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International internships beckon students

BY CARLY MATTHEW | MARCH 09, 2015 5:00 AM

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An internship in Spain can cost roughly $8,000 — not including the $1,500 plane ticket — but some say the experience is priceless.

Amanda McFadden, University of Iowa associate director of career advising and international services, thinks the programs can be worth the cost.

“I think anywhere you get good work experience is valuable,” she said.

McFadden said, for example, internships completed abroad make a student’s résumé stand out and can be good conversation starters during job interviews.   

“I don’t think employers view them as negative,” she said. “Their interest is in your experience, and that’s the important thing.”

She said the UI Pomerantz Career Center emphasizes that students can and should find internship opportunities individually when looking domestically, but seeking experience abroad on one’s own can be more difficult.

Students sometimes try to secure internships abroad on their own, but approaching them through an organized internship program — with a price — can help students take care of some of the “red tape” they encounter when trying to find employment internationally, she said.

“I think students should really evaluate their options and make sure the expenses are justified, then decide,” she said.

This summer, UI junior Alex Ortiz plans to participate in the Tippie College of Business Madrid Internship Program in Spain.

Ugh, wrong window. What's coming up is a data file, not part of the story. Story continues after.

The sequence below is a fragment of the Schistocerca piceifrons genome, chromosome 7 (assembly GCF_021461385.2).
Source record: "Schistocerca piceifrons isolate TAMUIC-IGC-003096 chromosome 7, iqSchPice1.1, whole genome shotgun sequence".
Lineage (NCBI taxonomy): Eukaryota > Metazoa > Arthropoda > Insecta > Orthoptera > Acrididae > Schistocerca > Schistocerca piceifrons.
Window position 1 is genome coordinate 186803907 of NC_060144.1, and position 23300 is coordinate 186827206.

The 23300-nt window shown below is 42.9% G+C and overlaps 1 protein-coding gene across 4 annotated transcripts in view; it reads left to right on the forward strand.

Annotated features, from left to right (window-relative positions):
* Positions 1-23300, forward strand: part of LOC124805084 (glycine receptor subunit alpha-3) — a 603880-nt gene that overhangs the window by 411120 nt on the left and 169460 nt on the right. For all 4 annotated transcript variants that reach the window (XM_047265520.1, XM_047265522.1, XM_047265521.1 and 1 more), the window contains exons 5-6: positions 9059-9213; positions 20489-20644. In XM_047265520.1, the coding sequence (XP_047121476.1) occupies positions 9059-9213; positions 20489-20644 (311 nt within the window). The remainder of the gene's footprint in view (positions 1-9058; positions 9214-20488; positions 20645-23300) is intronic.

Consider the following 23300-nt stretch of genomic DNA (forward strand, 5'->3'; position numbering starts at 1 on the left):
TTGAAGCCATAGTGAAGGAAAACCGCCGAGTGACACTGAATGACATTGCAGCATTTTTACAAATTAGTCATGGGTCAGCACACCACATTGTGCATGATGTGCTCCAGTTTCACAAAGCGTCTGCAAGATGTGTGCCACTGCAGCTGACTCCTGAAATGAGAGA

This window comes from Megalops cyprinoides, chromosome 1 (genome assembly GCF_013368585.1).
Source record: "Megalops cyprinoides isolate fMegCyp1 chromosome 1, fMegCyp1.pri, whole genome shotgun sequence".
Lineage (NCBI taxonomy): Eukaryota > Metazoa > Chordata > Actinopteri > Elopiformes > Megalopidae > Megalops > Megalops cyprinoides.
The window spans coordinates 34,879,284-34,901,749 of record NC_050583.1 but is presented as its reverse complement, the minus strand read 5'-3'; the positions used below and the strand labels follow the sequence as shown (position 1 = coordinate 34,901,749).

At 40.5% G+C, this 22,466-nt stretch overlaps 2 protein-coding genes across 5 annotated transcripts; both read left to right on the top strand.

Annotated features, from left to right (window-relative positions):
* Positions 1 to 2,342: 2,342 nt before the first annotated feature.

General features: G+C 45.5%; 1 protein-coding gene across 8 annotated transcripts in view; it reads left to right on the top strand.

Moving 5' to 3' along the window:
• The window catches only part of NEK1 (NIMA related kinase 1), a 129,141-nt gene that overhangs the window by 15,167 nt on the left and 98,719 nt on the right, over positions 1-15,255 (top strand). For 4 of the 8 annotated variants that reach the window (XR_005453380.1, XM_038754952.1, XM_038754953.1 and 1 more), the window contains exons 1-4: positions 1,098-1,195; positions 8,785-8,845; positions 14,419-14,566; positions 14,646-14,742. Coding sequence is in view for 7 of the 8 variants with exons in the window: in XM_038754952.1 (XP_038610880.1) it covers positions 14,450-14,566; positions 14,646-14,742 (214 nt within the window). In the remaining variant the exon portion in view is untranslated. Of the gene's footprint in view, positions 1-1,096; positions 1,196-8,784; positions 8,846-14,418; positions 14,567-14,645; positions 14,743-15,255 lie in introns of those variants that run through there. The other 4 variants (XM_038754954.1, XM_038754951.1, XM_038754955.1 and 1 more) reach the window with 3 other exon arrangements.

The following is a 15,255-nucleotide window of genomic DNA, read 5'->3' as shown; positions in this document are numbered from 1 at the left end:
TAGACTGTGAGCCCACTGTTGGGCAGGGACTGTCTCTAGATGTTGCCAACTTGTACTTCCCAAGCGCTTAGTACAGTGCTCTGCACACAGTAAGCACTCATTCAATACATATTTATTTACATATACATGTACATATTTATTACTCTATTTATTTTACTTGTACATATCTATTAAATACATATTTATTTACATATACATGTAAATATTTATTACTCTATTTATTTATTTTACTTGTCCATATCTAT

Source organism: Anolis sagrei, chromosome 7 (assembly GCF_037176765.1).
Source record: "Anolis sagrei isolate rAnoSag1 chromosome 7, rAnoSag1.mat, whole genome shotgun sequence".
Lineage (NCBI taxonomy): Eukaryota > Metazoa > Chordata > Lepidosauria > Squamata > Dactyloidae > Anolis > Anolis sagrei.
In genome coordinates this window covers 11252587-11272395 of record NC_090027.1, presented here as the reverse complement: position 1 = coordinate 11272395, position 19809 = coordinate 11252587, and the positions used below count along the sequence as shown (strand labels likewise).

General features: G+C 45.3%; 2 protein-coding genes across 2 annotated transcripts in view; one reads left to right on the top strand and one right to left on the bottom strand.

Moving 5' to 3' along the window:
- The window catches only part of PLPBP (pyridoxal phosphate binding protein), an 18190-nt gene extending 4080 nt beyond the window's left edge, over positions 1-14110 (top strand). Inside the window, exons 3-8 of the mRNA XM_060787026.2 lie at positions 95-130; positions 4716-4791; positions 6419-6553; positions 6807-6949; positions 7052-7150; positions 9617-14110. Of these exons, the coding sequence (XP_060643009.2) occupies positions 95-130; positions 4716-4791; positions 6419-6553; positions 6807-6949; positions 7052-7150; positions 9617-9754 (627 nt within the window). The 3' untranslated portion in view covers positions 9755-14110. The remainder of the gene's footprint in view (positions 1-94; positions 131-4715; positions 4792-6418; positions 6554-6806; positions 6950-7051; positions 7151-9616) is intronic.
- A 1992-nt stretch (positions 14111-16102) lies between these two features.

Ortiz majors in accounting and minors in Spanish.

“It’s something I was interested in, especially with my international business certificate,” he said.

His program will last about two months and cost around $8,000 not including airfare, according to Tippie’s Madrid Internship Program webpage. He said he expects the experience he will acquire will be worth the cost.

“I just wanted to do something more personal and professional,” Ortiz said. “I wanted an opportunity to grow.”

The program appealed to him, he said, because could choose an alternative to a typical study-abroad experience and select a program to match his numerous interests.

For example, Ortiz said, he would be able to earn college credit while gaining internship experience abroad and improving his Spanish.

Stephanie Grebe, Tippie’s assistant director for global internships, said students sometimes are skeptical about the programs’ high prices until they realize the cost covers the high costs that come with living abroad.

“I think the initial reaction is, ‘Why am I paying to work?’ ” she said.

Costs include internship-related résumé and cover-letter reviews, the internship-matching service, interview preparation, and guaranteed internship placement, she said.

While abroad, the money covers housing, most meals, insurance, three to five semester hours’ worth of academic credit, and weekend excursions.

Students in Tippie’s program are required to record their experiences before and during their trip.

That way, when they return, they have a record of the challenges they encountered and their accomplishments and can better market themselves to potential employers, Grebe said.

“The goal is to maximize personal and professional development,” she said.

Maria Walsh, a UI senior studying finance along with an international business certificate, went to London on a 10-week internship program.

“I knew I wouldn’t have to worry so much about getting an internship because of the program,” she said.

She was able to work at St. James’s Place, a UK-based company, to do a wealth management internship during the summer program.

“I tell everyone I meet to do it,” she said. “It gives you a great sense for working with people from different backgrounds.”

Neil Jirele, a UI junior majoring in finance and minoring in Spanish, interned in Madrid last summer at a startup school for entrepreneurs.

He said that during his internship, he was able to explore career paths he hadn’t previously considered.

“There’s tremendous value to working in different country and in different environments,” he said.


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